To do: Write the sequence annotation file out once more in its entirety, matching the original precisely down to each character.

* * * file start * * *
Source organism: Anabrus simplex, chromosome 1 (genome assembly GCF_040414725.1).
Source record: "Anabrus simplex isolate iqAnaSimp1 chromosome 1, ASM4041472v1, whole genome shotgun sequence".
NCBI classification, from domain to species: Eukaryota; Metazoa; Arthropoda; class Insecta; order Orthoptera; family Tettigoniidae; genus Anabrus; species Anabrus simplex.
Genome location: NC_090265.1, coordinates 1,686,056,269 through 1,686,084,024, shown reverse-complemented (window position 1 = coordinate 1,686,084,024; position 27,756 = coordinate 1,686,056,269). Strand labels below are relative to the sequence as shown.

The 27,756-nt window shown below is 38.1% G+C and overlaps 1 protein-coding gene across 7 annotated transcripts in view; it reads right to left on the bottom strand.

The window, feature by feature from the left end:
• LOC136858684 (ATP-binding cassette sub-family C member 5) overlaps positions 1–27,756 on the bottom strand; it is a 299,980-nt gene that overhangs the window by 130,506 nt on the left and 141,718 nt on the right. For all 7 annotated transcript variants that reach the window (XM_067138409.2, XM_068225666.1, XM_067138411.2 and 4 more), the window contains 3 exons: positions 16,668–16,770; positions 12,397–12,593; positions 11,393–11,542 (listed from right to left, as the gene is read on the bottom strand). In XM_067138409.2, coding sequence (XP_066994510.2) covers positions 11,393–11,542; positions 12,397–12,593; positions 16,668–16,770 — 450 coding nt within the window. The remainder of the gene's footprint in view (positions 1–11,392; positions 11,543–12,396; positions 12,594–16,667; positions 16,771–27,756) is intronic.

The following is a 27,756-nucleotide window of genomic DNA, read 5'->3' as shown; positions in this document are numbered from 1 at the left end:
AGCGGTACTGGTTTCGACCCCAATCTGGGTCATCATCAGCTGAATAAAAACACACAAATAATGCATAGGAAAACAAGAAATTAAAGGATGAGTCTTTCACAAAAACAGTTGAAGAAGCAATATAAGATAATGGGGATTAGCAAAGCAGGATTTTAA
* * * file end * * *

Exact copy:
Source organism: Anabrus simplex, chromosome 1 (genome assembly GCF_040414725.1).
Source record: "Anabrus simplex isolate iqAnaSimp1 chromosome 1, ASM4041472v1, whole genome shotgun sequence".
NCBI classification, from domain to species: Eukaryota; Metazoa; Arthropoda; class Insecta; order Orthoptera; family Tettigoniidae; genus Anabrus; species Anabrus simplex.
Genome location: NC_090265.1, coordinates 1,686,056,269 through 1,686,084,024, shown reverse-complemented (window position 1 = coordinate 1,686,084,024; position 27,756 = coordinate 1,686,056,269). Strand labels below are relative to the sequence as shown.

The 27,756-nt window shown below is 38.1% G+C and overlaps 1 protein-coding gene across 7 annotated transcripts in view; it reads right to left on the bottom strand.

The window, feature by feature from the left end:
• LOC136858684 (ATP-binding cassette sub-family C member 5) overlaps positions 1–27,756 on the bottom strand; it is a 299,980-nt gene that overhangs the window by 130,506 nt on the left and 141,718 nt on the right. For all 7 annotated transcript variants that reach the window (XM_067138409.2, XM_068225666.1, XM_067138411.2 and 4 more), the window contains 3 exons: positions 16,668–16,770; positions 12,397–12,593; positions 11,393–11,542 (listed from right to left, as the gene is read on the bottom strand). In XM_067138409.2, coding sequence (XP_066994510.2) covers positions 11,393–11,542; positions 12,397–12,593; positions 16,668–16,770 — 450 coding nt within the window. The remainder of the gene's footprint in view (positions 1–11,392; positions 11,543–12,396; positions 12,594–16,667; positions 16,771–27,756) is intronic.

The following is a 27,756-nucleotide window of genomic DNA, read 5'->3' as shown; positions in this document are numbered from 1 at the left end:
AGCGGTACTGGTTTCGACCCCAATCTGGGTCATCATCAGCTGAATAAAAACACACAAATAATGCATAGGAAAACAAGAAATTAAAGGATGAGTCTTTCACAAAAACAGTTGAAGAAGCAATATAAGATAATGGGGATTAGCAAAGCAGGATTTTAA